David Jang was born in Seoul, Korea in 1975 and received his BFA from the College of Visual Arts, St. Paul, Minnesota, where he studied sculpture and painting. Jang strives to transform the detritus of urban life into minimalist paintings of formal elegance, both gritty and sublime. He hopes to inspire others to discover art as a necessity to the human condition, not a luxury.
Both an artist and an inventor, David Jang is known for his imaginative kinetic installations, which employ hacked consumer electronics, subverted household appliances, and the castaway materials of society. These vestiges of technology, with their life’s instructions literally coded into their motherboards, are the building blocks of Jang’s practice. By deconstructing, re-programming, and reconstituting industrial and commercial castoffs, Jang creates immersive works.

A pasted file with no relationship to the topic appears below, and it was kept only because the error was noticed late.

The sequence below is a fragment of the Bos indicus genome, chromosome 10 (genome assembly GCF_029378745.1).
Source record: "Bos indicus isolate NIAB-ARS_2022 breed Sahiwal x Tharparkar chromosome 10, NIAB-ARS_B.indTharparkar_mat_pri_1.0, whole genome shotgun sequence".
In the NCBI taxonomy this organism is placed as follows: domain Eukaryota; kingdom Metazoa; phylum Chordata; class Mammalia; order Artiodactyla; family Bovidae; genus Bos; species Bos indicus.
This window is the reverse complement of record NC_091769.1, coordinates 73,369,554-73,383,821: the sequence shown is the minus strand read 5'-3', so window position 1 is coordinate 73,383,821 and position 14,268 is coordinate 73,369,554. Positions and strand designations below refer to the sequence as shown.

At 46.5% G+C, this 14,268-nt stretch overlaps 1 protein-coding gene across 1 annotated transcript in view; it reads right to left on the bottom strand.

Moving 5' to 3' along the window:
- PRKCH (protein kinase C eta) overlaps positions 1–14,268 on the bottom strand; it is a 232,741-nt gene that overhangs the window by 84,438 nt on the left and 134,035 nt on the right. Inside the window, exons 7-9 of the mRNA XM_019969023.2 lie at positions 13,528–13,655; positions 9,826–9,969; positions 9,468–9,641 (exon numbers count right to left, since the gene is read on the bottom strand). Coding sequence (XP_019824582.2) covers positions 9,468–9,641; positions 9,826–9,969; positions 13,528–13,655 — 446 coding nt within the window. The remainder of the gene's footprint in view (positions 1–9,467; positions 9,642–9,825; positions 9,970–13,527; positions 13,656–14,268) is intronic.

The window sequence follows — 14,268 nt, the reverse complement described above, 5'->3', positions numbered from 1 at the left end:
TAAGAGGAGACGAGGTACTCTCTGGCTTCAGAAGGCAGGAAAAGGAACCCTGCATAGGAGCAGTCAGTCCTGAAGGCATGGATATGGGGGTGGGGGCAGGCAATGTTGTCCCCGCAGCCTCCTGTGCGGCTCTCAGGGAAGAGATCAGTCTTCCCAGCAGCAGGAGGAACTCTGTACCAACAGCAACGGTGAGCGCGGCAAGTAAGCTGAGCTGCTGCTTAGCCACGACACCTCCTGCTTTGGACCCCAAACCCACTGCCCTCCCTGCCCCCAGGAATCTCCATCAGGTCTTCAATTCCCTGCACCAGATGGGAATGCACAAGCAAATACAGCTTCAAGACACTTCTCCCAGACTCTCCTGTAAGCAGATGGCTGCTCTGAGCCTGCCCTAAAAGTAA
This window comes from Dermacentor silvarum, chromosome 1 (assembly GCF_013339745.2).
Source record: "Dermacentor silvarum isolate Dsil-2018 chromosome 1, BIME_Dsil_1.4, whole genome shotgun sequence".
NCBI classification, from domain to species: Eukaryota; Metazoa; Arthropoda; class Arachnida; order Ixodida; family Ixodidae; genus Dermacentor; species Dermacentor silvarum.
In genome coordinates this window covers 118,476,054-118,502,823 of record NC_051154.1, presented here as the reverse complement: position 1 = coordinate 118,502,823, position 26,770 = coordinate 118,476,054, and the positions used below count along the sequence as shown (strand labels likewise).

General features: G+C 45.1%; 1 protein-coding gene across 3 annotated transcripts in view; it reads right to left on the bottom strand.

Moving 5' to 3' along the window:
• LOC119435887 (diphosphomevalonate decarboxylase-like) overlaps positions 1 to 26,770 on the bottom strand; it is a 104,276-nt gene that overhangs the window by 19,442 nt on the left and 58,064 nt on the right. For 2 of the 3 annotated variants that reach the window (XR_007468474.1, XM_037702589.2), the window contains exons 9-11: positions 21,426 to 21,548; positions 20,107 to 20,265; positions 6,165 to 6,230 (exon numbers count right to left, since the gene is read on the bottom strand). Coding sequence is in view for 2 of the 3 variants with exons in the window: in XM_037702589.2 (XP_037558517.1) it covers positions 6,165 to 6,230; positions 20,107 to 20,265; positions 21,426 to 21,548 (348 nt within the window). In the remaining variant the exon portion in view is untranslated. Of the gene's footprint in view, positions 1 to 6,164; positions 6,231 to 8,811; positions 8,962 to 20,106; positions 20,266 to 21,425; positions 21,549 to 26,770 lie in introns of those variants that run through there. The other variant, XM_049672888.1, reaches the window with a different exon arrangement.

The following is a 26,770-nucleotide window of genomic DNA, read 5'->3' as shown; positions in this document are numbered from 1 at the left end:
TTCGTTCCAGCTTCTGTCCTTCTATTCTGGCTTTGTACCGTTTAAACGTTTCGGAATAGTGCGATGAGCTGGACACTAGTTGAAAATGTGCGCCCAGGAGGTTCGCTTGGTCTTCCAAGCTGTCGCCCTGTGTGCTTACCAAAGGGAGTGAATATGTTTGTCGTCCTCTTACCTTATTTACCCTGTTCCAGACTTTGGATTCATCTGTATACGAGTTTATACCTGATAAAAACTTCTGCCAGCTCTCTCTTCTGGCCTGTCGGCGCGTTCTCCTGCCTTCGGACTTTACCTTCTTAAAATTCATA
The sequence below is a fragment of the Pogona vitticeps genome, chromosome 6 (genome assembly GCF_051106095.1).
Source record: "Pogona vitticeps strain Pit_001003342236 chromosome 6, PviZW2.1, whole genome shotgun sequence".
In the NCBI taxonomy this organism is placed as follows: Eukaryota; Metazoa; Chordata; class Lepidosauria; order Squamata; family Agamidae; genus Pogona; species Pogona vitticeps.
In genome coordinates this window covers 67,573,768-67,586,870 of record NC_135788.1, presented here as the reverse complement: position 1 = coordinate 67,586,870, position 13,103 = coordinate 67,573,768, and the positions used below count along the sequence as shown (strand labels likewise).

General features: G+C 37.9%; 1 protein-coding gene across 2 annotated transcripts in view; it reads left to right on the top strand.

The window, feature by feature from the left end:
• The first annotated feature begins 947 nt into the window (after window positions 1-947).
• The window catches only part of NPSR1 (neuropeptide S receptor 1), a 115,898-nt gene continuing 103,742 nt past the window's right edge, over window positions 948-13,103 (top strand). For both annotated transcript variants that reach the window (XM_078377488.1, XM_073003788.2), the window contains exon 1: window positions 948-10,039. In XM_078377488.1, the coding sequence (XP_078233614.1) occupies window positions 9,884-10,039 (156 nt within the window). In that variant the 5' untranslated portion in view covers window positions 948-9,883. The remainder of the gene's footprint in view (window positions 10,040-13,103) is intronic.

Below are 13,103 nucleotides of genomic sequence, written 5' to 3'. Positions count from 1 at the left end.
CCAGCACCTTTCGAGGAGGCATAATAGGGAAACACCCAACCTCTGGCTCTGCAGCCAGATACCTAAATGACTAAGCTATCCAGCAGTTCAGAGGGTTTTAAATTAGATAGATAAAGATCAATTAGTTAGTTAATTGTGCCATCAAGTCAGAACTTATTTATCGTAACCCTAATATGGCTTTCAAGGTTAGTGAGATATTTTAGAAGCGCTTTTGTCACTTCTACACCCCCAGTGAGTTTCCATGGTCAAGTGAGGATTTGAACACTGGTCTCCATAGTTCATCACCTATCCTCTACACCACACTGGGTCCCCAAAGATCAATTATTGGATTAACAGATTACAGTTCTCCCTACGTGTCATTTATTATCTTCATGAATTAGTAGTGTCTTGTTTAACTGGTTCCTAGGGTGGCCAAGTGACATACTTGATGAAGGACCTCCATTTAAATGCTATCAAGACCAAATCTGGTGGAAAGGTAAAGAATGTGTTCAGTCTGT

David Jang’s work utilizes materials and object-making to articulate the countervailing forces inherent in the everyday; expansion and contraction, perfection and imperfection, force and balance. His process can be described as an exacting, fanciful, even obsessive re-appropriation of common materials—one in which he deconstructs, reprograms and reconstitutes industrial and commercial cast-offs to reveal new relationships between the object and the viewer. Most people know the media he uses in their ubiquitous forms—as a potato chip bag, a remote control, plastic jar, Styrofoam cup, coiled wire, light bulbs, et cetera—but coded also into each of these objects (and the materials from which they are composed) are its life’s instructions.
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